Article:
There is a lot going on in the health care space although, unfortunately, most of it is just noise with start ups looking at selling themselves rather than creating a sellable product. Examples of absurd data and absurd computation abounds with apps measuring your exercising rate by using GPS coordinates without even checking if you have been walking or using a car to go from A to B.
In spite of this noise, there is a lot that can and will be done in the healthcare domain. It is becoming possible through sensors (continuous monitoring, like using sensors on a wristwatch and discrete monitoring, like using sensors in the bathroom mirror or toothbrush, and toilets) that can detect vital parameters. They can provide massive volumes of data and the first challenge is to clean up all these data. It is only after this cleaning up that data can indeed be used to provide meaningful insight on a single person and on a community.
The good news, hence, for a company that would like to enter into this market is that although there are plenty of players very few are serious contenders. Notice, however, that providing accurate data and inference means also becoming accountable and health care is fraught with legal implications that make biz very tricky.
A much deeper understanding of physiology is needed to create something valuable and there technologists have to partner and listen to physicians.
There are already plenty of opportunities using existing sensors, although the availability of new sensors may open up new opportunities. Examples of existing sensors are those monitoring blood pressure or glucose continuously. These parameters (pressure and glucose) make sense if one can measure them continuously and this is what an application potentially can do. Apps on the market often do not have a data sampling strategy, hence their results are basically irrelevant.
New sensors, and data analyses, can indeed provide a much better picture of what is going on in our body. As an example our beat rate and the electrical activity in the heart depends on the position of our body as we sleep. Todays’ devices are not able to correlate the heart beat and electrical signals with the position of the body but leveraging on and analyzing different sensors’data could do that.
Monitoring in a continuous way (which means with the appropriate sample rate) allows data comparison with the normal pattern in a population and with the normal pattern in that specific person. Both discrepancies may be significant and worth investigating.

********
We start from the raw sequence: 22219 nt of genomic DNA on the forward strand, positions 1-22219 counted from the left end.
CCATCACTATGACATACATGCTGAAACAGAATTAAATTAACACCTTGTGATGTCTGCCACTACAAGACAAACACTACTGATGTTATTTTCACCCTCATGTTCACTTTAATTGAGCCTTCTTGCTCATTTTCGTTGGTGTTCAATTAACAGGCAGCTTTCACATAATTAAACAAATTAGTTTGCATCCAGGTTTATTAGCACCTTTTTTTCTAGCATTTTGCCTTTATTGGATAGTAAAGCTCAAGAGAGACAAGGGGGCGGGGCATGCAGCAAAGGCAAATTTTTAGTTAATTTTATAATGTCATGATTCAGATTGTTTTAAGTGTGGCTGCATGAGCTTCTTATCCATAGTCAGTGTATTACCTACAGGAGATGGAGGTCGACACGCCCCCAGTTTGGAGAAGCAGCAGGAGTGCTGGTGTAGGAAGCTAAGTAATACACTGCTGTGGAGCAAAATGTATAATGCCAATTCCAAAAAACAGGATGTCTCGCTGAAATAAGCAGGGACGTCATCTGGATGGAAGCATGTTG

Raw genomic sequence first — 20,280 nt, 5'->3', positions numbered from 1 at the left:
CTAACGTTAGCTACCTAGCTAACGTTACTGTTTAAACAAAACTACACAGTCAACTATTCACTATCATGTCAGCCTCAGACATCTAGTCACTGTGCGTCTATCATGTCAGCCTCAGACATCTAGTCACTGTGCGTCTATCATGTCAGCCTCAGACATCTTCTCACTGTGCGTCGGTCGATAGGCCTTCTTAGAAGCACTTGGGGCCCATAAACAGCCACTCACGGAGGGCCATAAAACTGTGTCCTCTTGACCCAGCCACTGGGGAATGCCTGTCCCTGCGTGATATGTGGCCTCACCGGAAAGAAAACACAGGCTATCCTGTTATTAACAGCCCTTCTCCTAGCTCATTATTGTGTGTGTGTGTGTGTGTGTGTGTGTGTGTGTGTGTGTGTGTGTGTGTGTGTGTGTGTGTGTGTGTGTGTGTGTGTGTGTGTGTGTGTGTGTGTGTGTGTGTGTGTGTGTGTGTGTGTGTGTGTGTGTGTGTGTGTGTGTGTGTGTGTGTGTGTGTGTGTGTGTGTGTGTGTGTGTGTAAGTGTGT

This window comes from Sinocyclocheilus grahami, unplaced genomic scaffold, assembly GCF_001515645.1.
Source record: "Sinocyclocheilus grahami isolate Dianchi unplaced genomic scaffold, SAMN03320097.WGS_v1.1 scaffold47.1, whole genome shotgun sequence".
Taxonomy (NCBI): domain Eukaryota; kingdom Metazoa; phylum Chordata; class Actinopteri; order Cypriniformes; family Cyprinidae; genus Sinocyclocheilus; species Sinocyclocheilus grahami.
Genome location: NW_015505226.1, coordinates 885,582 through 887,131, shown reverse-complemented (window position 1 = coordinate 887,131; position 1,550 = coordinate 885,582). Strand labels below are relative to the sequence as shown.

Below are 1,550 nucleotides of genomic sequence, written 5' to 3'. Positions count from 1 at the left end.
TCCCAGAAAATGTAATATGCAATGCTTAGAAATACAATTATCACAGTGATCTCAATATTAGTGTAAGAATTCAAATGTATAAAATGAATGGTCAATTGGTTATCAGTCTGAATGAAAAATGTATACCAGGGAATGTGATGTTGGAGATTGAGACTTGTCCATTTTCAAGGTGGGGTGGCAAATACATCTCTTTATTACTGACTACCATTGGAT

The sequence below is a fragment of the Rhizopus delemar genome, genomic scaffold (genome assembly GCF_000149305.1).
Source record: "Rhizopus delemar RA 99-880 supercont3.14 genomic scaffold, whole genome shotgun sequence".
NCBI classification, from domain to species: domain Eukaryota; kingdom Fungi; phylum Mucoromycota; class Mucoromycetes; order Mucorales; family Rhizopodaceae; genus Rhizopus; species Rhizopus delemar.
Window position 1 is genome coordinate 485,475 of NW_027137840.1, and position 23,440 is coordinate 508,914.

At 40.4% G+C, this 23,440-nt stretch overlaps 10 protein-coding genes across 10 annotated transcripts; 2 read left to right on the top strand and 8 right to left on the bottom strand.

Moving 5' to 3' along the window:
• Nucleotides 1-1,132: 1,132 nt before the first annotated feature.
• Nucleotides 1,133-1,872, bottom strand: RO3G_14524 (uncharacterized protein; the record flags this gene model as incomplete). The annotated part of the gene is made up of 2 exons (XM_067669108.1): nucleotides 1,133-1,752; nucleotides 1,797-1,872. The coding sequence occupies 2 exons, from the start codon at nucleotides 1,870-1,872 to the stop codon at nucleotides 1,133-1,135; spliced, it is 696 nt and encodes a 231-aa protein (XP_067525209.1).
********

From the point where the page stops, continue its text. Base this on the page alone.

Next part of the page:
The goal is to take action both in terms of changing the behavior of the person or by providing appropriate medicine. And, by continuous monitoring we can assess the impact of the changes. Smartphones can be very useful in monitoring by embedding the appropriate sensors or leveraging the existing ones (like detecting gait change through accelerometers signals).
New ways of monitoring are coming up through home diagnostics, like fertility tests, that can be performed at home by buying the appropriate testing kit at a department store or glucose tests performed periodically. In this area there is a need for standardization so that data can become significant in a comparison.
In general, the availability of health data can become an amazing asset to progress health care in the next two decades but this raises the issue of privacy. Trusting Google or Apple as official healthcare data repositories may be stretching owns trust a bit too much.
Sensor fusion, contextual sensing, trend analyses optimization of health through feedback, and deviation based problem detection are probably the ways we are going to see evolution in the next two decades.
The overall message is that we can expect significant changes in the way we check on our health and on day by day feedback to keep healthy and we don't need to wait for future technology evolution but rather expect market solutions that are reliable, easy to use and trustworthy to appear soon and to evolve through the next two decades. By 2035 continuous personal health care assisted technology may have disappeared from our perception and morphed into people's life style.
Another interesting spin came not from the Future of Health track but from the Future of Fabrication track. There, the speakers included as part of the future of fabrication "organ" fabrication by 2035 hinting at how the availability of replacement for our aging organs will be a bonus for health care and yet it is going to open up a quite complex set of issues that never before we had to tackle.